I just returned from an event that’s always one of the highlights of the year for me—Enfilade, the annual convention run by NHMGS (Northwest Historical Miniatures Gaming Society). Not only is it a solid weekend of playing with toy soldiers, it’s also one of the best-run conventions I’ve had the pleasure to attend.
As usual, wargaming gets me thinking about fantasy warfare and why we don’t see more of it in RPG adventures. War plays a big role in sword & sorcery novels both old and new. You need look no further than The Lord of the Rings or Game of Thrones for great examples. Clearly, roleplayers consider war an exciting topic. Why does it keep to the shadows in our games?
I’ll leave the subject of how fantasy warfare would differ from historical warfare for a different time. Let’s look instead at what I see as the three reasons why war gets ignored or pushed into the background in RPG campaigns.
1. DMs aren’t comfortable dropping characters into a war because they themselves aren’t sure why a war is necessary or what it would be about.
This one’s easy. Just look to history for an answer. Wars are fought to bring more people and territory under a kingdom’s or empire’s rule; to shut down a troublesome, violent, or larcenous neighbor; to spread your religion; for natural resources, richer trade routes, or plunder; to throw down an oppressive ruler; to settle the question of who’s really in charge; and to defend yourself against any of the above. All of those reasons work in a fantasy setting.
2. DMs might be reluctant to go down the road to war because they don’t understand how wars are fought and they don’t want to make a hash of it.
If you find yourself in this position, my first recommendation is to close this gap in your education. You can study war without admiring it, and it’s a fascinating subject. An awful lot of human effort and ingenuity has been devoted to war. Understanding it is not a bad thing.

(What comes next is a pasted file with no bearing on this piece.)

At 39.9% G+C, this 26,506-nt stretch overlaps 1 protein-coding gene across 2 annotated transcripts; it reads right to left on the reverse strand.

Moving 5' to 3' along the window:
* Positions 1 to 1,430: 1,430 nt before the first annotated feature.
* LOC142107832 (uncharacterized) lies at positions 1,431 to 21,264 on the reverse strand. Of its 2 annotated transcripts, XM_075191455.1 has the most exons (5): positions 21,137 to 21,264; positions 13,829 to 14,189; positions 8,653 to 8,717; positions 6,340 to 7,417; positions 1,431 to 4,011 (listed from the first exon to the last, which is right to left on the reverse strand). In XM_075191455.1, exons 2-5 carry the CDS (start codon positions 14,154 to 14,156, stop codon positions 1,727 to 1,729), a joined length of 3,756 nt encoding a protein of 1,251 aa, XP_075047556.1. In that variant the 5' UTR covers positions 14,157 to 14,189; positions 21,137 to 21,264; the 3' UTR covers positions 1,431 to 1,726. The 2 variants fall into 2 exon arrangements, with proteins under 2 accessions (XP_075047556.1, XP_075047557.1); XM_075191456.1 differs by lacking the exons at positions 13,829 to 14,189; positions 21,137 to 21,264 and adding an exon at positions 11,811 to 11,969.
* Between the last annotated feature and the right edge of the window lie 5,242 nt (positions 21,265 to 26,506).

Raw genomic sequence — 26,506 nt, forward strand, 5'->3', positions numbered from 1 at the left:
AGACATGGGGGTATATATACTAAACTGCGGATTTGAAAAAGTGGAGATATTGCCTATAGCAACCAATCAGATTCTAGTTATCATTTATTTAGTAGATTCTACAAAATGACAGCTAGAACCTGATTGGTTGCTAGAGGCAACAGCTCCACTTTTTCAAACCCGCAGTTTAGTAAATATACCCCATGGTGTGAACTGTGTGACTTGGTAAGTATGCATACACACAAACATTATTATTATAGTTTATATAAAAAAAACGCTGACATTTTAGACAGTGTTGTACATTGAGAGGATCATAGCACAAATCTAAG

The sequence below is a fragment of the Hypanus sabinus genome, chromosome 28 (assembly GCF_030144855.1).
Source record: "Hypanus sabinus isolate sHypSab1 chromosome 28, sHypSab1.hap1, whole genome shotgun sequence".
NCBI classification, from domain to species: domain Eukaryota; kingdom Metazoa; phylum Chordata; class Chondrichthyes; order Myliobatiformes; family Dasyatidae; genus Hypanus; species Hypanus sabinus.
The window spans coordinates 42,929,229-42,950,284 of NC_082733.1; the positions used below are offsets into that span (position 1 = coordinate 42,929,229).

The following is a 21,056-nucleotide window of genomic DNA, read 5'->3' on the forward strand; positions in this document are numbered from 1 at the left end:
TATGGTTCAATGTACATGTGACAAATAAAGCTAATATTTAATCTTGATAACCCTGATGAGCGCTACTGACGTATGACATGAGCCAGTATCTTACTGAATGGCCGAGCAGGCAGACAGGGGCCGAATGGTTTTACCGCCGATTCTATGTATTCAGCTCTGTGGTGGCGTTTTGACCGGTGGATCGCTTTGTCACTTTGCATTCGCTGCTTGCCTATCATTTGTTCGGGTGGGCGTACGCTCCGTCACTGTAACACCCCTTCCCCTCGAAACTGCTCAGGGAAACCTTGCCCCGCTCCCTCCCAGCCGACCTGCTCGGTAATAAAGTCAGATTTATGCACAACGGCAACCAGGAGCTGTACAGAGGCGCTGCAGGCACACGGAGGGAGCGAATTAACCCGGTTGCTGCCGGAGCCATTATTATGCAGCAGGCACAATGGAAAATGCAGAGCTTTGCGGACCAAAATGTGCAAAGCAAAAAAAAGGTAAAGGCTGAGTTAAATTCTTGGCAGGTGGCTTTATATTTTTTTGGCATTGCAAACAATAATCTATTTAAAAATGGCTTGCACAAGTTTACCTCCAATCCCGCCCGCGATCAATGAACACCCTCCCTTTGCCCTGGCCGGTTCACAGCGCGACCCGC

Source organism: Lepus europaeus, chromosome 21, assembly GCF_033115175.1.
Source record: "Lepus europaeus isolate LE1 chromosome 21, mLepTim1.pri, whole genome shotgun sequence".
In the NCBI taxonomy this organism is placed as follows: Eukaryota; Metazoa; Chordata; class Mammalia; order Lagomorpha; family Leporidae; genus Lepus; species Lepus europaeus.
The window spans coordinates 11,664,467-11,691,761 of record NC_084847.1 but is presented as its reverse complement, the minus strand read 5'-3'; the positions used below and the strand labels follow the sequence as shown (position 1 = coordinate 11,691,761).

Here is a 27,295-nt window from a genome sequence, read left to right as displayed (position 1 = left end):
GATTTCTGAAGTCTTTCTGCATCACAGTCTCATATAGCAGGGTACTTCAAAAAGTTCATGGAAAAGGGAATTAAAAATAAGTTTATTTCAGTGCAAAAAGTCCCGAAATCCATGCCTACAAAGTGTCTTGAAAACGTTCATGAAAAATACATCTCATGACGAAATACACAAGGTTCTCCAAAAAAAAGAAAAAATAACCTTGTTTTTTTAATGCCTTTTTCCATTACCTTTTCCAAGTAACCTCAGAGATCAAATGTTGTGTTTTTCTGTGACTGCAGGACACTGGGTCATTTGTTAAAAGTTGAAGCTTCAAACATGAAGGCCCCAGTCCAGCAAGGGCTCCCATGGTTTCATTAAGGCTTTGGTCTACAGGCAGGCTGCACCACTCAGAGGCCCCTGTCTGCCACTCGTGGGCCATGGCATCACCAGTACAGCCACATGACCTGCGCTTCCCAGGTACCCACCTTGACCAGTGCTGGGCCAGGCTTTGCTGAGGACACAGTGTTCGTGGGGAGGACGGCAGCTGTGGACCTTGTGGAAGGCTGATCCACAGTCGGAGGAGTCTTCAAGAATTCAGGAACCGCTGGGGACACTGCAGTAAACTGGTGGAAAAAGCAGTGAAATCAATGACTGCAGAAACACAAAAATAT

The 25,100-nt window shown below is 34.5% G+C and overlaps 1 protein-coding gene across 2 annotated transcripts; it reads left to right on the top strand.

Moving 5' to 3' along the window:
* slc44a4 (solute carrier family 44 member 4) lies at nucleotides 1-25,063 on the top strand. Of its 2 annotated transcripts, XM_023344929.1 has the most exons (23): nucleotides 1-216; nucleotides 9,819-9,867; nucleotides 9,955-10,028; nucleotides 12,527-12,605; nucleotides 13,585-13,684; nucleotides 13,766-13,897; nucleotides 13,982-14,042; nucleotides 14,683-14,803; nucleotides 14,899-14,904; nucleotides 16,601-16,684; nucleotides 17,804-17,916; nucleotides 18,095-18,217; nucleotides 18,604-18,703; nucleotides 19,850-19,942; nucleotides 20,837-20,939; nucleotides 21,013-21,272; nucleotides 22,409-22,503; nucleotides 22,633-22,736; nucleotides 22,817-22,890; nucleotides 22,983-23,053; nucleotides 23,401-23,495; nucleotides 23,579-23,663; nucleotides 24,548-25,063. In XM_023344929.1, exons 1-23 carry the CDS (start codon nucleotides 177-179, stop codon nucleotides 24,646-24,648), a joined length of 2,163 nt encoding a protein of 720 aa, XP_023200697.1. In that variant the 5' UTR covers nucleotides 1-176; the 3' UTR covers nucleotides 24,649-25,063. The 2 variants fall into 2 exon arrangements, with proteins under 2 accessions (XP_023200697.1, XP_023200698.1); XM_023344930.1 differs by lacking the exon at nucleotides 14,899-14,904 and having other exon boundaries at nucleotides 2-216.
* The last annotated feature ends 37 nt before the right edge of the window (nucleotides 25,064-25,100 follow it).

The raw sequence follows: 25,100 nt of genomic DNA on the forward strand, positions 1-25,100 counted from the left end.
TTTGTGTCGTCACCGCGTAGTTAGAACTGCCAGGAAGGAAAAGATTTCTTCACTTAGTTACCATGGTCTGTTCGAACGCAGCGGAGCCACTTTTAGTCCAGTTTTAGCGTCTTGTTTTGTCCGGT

But for a quick solution, steal from the pros. Grab a real war off the shelf and use it as a blueprint. A few that stand out as excellent models for an RPG campaign are the campaigns of Philip of Macedon and Alexander the Great for the forging of an empire and rise of a great conqueror; the Roman Civil War of 50 B.C. for an empire in chaos; any of the Gallic Wars or Roman wars in Britain for an Imperial campaign against barbarians; the Fall of Rome for a barbarian invasion of the empire (or the later Mongol invasion to pit the barbarians against a feuding cluster of distrustful kingdoms); the 1st and 3rd Crusades for a clash of religions and cultures; the Baron’s War for an internal revolt against the throne; the ravages of the Vikings, Saracen pirates, or Scots for harrying (or defending) a kingdom’s borders against raiders; the War of the Roses for a dynastic struggle; and any of the countless dustups in Italy during the 15th Century for short, jealous, pointless wars involving mercenaries with no loyalty to anyone but their paymasters.
Find a good, simple history of your favorite war, change the names of countries and kings, stretch and squeeze the map into the shape of your continent, and the work is 90 percent done. In this regard, The Encyclopedia of Military History by R. Ernest Dupuy and Trevor N. Dupuy (Harper & Row, 1970) is a great starting point. If you can’t find a worthwhile war in there, you’re not seriously looking.
Counter-and-hexmap wargames are another great resource in this regard. They set up all the forces but then let events follow their own course. Transfer the armies to your own map and you can follow their maneuvers, victories, and defeats in clear detail, even if you completely ignore the game’s combat rules and substitute your own narrative events.
3. Players and DMs fear that characters won’t seem special if they’re reduced to cogs in a great military machine.
One often-suggested solution to this question of specialness is to make PCs the fantasy equivalent of commandos and send them on special missions to recover artifacts of power, assassinate enemy generals, and blow up supply depots (no, wait, I’m thinking of Rock Hudson in “Tobruk”).
Nothing’s wrong with that approach, but it’s not the only solution. Player characters can be cogs and still remain special. Great warriors and slayers belong in the forefront of battle. Adventurers need to be good at many things, but where they really excel is in the slaughter business. When is the last time your characters waded into a literal army of foes and hewed great swaths of death until they were ringed by corpses like heroes in a Frazetta painting, and the enemy was still coming on in waves? That’s a scene that will get any fantasy fan’s blood pumping.
War is the ideal theater for indulging players’ bloodlust. Open all the valves and let the steam boil out in great, screaming billows. Adventurers thrive in times of social upheaval, and nothing heaves up society like war.
If you’ve run thrown characters into a war, or played a character through the course of a war, how did it go? What tricks did you use, and what lessons did you learn? What’s your “favorite war” to use as inspiration?